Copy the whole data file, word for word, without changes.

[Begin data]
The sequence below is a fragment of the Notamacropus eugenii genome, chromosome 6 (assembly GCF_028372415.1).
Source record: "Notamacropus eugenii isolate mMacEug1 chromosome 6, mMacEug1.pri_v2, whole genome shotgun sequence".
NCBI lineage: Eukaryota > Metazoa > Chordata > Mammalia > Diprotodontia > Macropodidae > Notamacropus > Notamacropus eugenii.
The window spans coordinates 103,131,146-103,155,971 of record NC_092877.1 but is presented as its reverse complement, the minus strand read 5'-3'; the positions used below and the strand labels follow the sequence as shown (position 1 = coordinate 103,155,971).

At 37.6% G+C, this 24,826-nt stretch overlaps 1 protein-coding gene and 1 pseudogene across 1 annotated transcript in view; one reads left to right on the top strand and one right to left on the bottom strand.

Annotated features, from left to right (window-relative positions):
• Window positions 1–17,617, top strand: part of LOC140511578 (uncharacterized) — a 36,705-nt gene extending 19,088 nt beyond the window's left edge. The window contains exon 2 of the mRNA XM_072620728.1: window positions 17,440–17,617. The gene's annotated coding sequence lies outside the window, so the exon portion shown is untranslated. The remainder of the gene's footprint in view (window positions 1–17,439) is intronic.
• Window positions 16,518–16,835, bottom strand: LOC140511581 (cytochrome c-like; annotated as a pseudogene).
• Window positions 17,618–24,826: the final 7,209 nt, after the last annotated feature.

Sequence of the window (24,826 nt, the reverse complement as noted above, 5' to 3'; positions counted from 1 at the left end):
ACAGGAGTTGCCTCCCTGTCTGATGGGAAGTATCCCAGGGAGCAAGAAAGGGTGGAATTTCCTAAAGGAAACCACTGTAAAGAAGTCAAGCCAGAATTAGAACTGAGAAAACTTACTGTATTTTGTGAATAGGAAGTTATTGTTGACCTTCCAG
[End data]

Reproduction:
The sequence below is a fragment of the Notamacropus eugenii genome, chromosome 6 (assembly GCF_028372415.1).
Source record: "Notamacropus eugenii isolate mMacEug1 chromosome 6, mMacEug1.pri_v2, whole genome shotgun sequence".
NCBI lineage: Eukaryota > Metazoa > Chordata > Mammalia > Diprotodontia > Macropodidae > Notamacropus > Notamacropus eugenii.
The window spans coordinates 103,131,146-103,155,971 of record NC_092877.1 but is presented as its reverse complement, the minus strand read 5'-3'; the positions used below and the strand labels follow the sequence as shown (position 1 = coordinate 103,155,971).

At 37.6% G+C, this 24,826-nt stretch overlaps 1 protein-coding gene and 1 pseudogene across 1 annotated transcript in view; one reads left to right on the top strand and one right to left on the bottom strand.

Annotated features, from left to right (window-relative positions):
• Window positions 1–17,617, top strand: part of LOC140511578 (uncharacterized) — a 36,705-nt gene extending 19,088 nt beyond the window's left edge. The window contains exon 2 of the mRNA XM_072620728.1: window positions 17,440–17,617. The gene's annotated coding sequence lies outside the window, so the exon portion shown is untranslated. The remainder of the gene's footprint in view (window positions 1–17,439) is intronic.
• Window positions 16,518–16,835, bottom strand: LOC140511581 (cytochrome c-like; annotated as a pseudogene).
• Window positions 17,618–24,826: the final 7,209 nt, after the last annotated feature.

Sequence of the window (24,826 nt, the reverse complement as noted above, 5' to 3'; positions counted from 1 at the left end):
ACAGGAGTTGCCTCCCTGTCTGATGGGAAGTATCCCAGGGAGCAAGAAAGGGTGGAATTTCCTAAAGGAAACCACTGTAAAGAAGTCAAGCCAGAATTAGAACTGAGAAAACTTACTGTATTTTGTGAATAGGAAGTTATTGTTGACCTTCCAG